Sleep apnea is a serious condition that, left untreated, can result in dangerous and even fatal complications. Houston dentist Dr. Ronald Konig offers advanced sleep apnea treatments, but these work best when lifestyle choices and other factors are not working against them. Here, we will explore 10 things that can make sleep apnea worse to help you avoid those things that may be getting in the way of your treatment.
Factors Beyond Your Control
Some of the risk factors for obstructive sleep apnea are entirely beyond your control. These include:
- Your anatomy. People with naturally narrow airways are more likely to develop sleep apnea
- Your family history. If you come from a family with a history of obstructive sleep apnea, you are more likely to develop the condition
- Your race. African-American males are more likely to develop sleep apnea than any other group
- Your sex. Males, in general, are more likely to develop sleep apnea. When developed, males are at higher risk for severe cases of obstructive sleep apnea
Other things beyond your control that will impact sleep apnea include cooler seasons and a lack of humidity. While neither of these are a particular problem in Houston, low humidity and colder temperatures when traveling can temporarily spike or exacerbate sleep apnea symptoms. So, for example, if you are planning a ski trip to Colorado, your sleep apnea may spike due to the higher elevation and dry and cold conditions.
During your sleep apnea treatment consultation, Dr. Konig will take into account risk factors that you cannot control to help inform his treatment recommendations.
Factors Within Your Control
While some cases of obstructive sleep apnea are caused by factors beyond the control of the patient, many others are directly related to lifestyle choices.
You increase your risks of developing sleep apnea along with risks of making existing cases worse when you:
- Are overweight. At least a quarter of adults with a BMI above 25 suffer from obstructive sleep apnea. This rate increases with higher BMI, getting worse for those with a BMI above 30, which is designated as “obese"
- Smoke cigarettes. Cigarette smokers are nearly twice as likely to develop sleep apnea as nonsmokers. Smokeless products like e-cigarettes may be slightly less harmful, though there is no real science to suggest they are a safe alternative. Your best bet? Avoid any product containing nicotine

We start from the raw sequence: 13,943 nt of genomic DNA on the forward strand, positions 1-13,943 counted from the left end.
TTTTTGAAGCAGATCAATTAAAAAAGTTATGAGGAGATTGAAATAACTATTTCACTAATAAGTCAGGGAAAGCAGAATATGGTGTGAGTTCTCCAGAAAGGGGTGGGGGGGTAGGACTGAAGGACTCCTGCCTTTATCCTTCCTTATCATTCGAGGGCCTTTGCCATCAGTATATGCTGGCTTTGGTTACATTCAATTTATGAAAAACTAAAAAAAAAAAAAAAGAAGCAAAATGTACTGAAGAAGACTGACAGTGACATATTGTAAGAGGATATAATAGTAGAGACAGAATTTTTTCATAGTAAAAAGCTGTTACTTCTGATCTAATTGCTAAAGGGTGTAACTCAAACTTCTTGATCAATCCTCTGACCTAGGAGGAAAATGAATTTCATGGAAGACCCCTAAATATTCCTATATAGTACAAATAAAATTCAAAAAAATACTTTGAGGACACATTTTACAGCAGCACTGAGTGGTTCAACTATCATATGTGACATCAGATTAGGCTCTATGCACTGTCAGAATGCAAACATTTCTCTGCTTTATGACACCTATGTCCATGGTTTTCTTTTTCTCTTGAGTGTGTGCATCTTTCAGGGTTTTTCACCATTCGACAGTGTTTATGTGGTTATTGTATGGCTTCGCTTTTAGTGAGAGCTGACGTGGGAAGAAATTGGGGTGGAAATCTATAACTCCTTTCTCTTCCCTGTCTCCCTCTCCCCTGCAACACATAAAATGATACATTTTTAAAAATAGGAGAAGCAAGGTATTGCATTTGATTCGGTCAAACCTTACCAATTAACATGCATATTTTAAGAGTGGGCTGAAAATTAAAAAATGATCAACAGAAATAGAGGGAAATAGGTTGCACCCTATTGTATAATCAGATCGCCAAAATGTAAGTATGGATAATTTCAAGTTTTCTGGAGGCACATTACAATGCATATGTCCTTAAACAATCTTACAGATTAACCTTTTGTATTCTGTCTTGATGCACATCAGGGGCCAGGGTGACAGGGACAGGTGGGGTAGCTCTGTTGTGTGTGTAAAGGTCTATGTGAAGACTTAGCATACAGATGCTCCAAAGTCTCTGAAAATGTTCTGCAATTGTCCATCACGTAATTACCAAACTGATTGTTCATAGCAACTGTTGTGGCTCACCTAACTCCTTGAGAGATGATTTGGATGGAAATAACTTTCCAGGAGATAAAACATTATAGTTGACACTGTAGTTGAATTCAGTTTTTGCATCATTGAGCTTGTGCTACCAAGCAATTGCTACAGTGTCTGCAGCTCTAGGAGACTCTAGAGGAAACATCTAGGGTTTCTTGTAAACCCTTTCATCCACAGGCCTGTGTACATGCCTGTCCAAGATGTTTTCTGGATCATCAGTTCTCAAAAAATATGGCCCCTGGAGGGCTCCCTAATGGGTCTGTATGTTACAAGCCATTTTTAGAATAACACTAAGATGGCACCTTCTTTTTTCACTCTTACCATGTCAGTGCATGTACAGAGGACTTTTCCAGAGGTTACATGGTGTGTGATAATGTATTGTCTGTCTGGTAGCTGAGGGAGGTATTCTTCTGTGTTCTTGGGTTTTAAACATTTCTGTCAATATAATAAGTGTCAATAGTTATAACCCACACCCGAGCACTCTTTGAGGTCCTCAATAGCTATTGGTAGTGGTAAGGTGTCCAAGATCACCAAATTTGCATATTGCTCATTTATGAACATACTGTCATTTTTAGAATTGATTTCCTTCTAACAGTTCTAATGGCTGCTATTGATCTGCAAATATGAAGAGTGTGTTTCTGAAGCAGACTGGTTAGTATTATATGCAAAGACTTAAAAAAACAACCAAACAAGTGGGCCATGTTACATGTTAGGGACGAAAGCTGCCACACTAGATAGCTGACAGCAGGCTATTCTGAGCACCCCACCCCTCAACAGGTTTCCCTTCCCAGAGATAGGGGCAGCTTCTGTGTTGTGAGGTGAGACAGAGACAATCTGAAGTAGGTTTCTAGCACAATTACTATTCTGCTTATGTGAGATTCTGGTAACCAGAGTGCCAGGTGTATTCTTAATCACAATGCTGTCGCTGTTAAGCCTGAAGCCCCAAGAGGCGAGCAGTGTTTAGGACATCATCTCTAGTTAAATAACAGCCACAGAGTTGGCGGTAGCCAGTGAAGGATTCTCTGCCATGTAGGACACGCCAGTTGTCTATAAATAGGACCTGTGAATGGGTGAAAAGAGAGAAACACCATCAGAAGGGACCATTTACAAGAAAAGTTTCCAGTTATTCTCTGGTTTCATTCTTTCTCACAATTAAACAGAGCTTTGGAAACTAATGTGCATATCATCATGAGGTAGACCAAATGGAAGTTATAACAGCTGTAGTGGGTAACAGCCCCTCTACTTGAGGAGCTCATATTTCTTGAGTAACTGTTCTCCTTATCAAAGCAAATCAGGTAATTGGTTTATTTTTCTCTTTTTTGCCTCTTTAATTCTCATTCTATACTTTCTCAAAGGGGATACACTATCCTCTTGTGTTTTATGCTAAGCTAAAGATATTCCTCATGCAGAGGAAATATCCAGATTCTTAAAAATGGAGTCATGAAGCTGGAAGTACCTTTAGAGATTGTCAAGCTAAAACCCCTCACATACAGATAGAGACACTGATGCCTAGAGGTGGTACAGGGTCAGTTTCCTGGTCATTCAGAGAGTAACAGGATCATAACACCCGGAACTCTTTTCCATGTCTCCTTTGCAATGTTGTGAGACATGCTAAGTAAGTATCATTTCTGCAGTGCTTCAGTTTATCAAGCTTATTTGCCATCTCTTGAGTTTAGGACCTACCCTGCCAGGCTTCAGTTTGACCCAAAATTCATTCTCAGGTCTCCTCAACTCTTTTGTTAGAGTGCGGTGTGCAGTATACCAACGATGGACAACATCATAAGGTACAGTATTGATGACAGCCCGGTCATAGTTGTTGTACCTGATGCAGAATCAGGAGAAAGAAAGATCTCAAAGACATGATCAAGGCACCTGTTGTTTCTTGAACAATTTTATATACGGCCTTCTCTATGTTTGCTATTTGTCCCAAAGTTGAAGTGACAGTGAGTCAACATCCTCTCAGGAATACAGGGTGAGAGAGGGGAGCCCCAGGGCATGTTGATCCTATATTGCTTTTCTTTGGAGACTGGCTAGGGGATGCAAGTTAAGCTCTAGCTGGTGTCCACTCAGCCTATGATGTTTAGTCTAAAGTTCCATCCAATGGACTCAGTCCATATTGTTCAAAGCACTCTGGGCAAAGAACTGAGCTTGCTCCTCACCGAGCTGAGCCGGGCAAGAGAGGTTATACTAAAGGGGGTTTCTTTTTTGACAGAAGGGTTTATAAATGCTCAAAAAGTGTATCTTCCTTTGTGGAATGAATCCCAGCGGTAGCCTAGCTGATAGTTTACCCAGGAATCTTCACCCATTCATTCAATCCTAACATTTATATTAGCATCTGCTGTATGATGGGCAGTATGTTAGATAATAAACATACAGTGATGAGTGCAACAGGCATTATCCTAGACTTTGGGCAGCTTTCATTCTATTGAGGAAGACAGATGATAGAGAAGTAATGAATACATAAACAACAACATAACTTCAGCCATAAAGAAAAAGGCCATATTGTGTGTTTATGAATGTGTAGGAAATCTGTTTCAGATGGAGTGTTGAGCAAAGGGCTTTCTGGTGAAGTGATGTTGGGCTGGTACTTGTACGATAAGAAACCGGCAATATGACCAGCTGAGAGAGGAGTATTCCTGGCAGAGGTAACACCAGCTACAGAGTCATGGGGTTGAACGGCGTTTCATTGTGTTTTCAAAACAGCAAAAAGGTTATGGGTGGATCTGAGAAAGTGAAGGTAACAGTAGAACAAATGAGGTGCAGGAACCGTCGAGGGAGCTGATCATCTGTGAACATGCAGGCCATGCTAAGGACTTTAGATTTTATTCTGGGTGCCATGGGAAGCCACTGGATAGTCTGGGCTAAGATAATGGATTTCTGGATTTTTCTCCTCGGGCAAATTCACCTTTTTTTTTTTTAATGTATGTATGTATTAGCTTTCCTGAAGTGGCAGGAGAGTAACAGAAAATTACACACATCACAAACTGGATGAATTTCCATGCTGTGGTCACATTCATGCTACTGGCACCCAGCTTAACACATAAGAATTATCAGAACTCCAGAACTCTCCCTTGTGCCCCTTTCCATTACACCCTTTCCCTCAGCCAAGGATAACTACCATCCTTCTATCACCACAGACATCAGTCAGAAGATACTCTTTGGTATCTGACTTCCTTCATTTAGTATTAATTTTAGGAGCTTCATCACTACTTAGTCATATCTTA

- Drink alcohol. Even casual drinking can exacerbate sleep apnea. If you have been diagnosed with sleep apnea, it is best to avoid alcohol altogether. Not drinking alcohol or drinking in moderation can help you avoid developing the condition
- Sedative and narcotic use. Muscle relaxants, opioids, and any other medications or illicit drugs that suppress respiratory function can increase risks for sleep apnea
- Have an existing medical condition. High blood pressure and type 2 diabetes are both linked to sleep apnea and, left unregulated, may both complicate sleep apnea as well
- Sleep on your back. People who sleep on their sides may be less likely to struggle with snoring and sleep apnea. Sleeping on your back allows the tongue to relax backwards which may obstruct airways and exacerbate sleep apnea. This becomes less of an issue when devices like the SomnoMed are used
You can reduce your risks of developing obstructive sleep apnea by maintaining a healthy weight, avoiding tobacco products, drinking responsibly, not using narcotics, and keeping your existing medical conditions under control. If you have already developed sleep apnea, you can help improve treatment outcomes by doing those exact same things. During your treatment consultation with Dr. Konig, we can discuss steps you should be taking to improve your sleep and reduce your risks of sleep apnea complications.
To schedule an appointment with Dr. Konig, please call 713-668-2289. We welcome patients from Katy, King, Sugar Land, The Woodlands, and surrounding areas at our Houston, Texas office.